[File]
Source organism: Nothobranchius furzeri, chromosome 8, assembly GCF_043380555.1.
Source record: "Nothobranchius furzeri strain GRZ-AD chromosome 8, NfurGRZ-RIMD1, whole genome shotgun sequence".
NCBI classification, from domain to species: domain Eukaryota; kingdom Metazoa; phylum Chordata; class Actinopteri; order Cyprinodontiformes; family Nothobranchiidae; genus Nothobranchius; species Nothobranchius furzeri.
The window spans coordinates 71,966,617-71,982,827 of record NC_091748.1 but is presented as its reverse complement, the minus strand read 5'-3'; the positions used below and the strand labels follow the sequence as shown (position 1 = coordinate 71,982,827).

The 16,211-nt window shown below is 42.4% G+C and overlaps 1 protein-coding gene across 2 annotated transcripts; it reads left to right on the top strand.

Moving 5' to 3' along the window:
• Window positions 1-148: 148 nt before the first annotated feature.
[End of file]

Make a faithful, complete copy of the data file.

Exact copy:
Source organism: Nothobranchius furzeri, chromosome 8, assembly GCF_043380555.1.
Source record: "Nothobranchius furzeri strain GRZ-AD chromosome 8, NfurGRZ-RIMD1, whole genome shotgun sequence".
NCBI classification, from domain to species: domain Eukaryota; kingdom Metazoa; phylum Chordata; class Actinopteri; order Cyprinodontiformes; family Nothobranchiidae; genus Nothobranchius; species Nothobranchius furzeri.
The window spans coordinates 71,966,617-71,982,827 of record NC_091748.1 but is presented as its reverse complement, the minus strand read 5'-3'; the positions used below and the strand labels follow the sequence as shown (position 1 = coordinate 71,982,827).

The 16,211-nt window shown below is 42.4% G+C and overlaps 1 protein-coding gene across 2 annotated transcripts; it reads left to right on the top strand.

Moving 5' to 3' along the window:
• Window positions 1-148: 148 nt before the first annotated feature.